closing ceremony of the Olympic Games on August 12. The event, which will take place at the Olympic Stadium will also include Take That and George Michael and, although not listed yet, Paul McCartney said last week that he was topping the bill. No details about tickets but no doubt it will be as convoluted to get them as it is for the Olympics itself. More details when I get them.
Something different for the weekend.
Whilst looking through Youtube I came across this little gem. It's a mash up of The Who's version of 'Anytime You Want Me' with another of my favourite bands Editors and their song
'Push Your Head Towards The Air'.
The Who in Stevenage
A new exhibition celebrating the musical past of Stevenage
is to be installed at the Bowes Lyon Centre in the town reports the Herts24 website.
Tommy at The Met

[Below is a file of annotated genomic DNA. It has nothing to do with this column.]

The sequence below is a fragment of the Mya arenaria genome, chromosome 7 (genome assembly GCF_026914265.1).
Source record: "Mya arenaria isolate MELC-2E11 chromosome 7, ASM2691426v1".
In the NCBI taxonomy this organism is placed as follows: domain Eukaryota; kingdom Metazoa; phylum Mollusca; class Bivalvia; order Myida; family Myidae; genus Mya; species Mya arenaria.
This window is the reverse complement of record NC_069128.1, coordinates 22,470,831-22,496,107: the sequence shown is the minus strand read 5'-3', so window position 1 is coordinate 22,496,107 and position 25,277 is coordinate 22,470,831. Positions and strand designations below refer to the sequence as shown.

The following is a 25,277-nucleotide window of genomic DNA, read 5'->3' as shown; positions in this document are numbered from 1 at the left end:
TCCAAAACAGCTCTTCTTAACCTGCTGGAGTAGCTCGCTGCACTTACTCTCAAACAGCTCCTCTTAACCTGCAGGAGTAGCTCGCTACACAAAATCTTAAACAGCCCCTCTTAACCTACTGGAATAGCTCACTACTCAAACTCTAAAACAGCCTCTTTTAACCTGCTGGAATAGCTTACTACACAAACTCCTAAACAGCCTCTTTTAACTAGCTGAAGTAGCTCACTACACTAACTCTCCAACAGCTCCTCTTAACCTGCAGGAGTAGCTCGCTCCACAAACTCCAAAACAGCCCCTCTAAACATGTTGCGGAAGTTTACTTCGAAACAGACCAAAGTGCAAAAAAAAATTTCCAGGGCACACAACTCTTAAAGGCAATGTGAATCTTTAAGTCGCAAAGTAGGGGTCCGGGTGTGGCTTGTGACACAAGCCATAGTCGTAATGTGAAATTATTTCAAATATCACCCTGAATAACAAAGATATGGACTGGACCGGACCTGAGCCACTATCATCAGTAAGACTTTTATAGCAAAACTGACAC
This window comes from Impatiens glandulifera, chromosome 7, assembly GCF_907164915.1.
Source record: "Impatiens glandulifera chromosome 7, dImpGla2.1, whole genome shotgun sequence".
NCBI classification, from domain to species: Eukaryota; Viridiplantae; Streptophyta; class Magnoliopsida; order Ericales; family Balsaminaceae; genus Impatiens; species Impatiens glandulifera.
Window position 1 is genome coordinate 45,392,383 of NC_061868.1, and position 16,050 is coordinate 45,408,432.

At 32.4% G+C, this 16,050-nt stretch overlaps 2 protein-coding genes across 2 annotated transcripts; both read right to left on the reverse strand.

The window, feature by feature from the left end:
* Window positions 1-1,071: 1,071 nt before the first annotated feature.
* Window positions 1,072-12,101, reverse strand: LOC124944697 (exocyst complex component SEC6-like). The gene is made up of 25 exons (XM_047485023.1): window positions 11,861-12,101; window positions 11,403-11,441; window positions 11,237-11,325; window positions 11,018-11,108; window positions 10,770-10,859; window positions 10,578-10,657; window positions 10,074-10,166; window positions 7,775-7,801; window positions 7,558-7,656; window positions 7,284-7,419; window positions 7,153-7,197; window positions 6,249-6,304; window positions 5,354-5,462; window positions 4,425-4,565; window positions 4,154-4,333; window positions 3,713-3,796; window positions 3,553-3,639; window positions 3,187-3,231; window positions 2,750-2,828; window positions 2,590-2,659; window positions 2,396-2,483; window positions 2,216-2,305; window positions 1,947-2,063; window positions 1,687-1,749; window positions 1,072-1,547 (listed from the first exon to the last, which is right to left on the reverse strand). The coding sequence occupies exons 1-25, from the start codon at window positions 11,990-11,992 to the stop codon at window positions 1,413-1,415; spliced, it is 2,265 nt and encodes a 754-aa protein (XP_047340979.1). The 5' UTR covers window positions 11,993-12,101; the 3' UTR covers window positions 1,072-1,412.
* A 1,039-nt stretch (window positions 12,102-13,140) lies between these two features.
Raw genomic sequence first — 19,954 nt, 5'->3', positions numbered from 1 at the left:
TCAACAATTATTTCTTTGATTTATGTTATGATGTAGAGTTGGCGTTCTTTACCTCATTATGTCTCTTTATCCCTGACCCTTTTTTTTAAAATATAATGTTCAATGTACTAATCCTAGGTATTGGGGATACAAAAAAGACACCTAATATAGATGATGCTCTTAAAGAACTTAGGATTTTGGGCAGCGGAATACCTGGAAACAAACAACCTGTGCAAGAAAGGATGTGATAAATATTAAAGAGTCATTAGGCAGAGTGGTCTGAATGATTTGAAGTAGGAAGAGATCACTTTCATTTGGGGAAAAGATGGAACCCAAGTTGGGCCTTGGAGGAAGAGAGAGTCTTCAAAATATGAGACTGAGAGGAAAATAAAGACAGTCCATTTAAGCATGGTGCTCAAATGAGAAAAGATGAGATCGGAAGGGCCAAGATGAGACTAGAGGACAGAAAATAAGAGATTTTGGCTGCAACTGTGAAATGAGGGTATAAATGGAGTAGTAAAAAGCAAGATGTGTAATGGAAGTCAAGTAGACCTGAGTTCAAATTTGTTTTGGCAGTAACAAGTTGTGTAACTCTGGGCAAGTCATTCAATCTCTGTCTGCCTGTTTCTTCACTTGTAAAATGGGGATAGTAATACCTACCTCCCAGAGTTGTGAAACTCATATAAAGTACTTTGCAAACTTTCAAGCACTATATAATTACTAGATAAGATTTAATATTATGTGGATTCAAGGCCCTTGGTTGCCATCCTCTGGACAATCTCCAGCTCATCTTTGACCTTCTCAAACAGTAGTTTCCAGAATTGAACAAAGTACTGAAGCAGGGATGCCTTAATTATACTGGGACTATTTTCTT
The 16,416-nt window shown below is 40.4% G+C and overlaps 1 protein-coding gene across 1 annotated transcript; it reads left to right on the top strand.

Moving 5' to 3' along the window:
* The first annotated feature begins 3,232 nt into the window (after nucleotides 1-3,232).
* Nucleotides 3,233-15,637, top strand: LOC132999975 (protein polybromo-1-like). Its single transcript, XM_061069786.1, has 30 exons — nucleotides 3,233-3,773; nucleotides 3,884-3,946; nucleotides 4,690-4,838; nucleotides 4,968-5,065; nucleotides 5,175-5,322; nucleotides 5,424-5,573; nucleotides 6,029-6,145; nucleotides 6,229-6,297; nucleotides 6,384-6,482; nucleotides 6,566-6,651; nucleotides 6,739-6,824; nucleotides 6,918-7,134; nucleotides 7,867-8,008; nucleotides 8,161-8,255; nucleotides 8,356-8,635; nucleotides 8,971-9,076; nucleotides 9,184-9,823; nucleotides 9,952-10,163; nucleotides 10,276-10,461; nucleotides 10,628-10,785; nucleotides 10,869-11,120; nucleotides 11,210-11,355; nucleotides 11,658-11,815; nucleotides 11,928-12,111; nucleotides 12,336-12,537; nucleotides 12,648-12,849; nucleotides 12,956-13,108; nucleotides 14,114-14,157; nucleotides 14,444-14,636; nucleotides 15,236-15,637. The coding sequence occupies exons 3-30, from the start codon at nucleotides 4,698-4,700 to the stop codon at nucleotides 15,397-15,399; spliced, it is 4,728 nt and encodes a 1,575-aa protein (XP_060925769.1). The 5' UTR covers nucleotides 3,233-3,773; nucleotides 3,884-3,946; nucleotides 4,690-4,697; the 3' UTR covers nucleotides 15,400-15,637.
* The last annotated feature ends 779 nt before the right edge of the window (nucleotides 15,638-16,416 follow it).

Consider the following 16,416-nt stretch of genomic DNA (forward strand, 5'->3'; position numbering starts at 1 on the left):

At the moment there is not much new news around (I have heard some rumours but it's not the right time to post them now, I will as soon as I'm allowed though!) and so another look back through the archive. Today is a special one, it's the day The Who performed Tommy at the Metropolitan Opera House in New York in 1970. This show was the first date on the band's summer tour of the States and the first one on which they were to see some real money coming in. It was a tour to change the band's fortune, literally. The two shows at the venue (2.30 and 8.00 pm) were announced as the final performances of Tommy and the band made history as being the only group to play at the venue. Below is the poster for the show and an early sketch of the Tommy figure by David Byrd (You can read David's recollections of the artwork on his website here).
The show is available on bootleg CD
and you can find the tracks on youtube. Here's 'We're Not Gonna Take It'.
Put The Money Down
Recorded this day in 1972, a great track!
After a couple of days away trying (unsuccessfully) to escape the Jubille madness sweeping the UK I'm back. Back in June 1966 The Who were in Sweden and on June 3rd they recorded six songs for 'Popside'. The show was broadcast 46 years today.
You can watch the entire 20 minute performance here.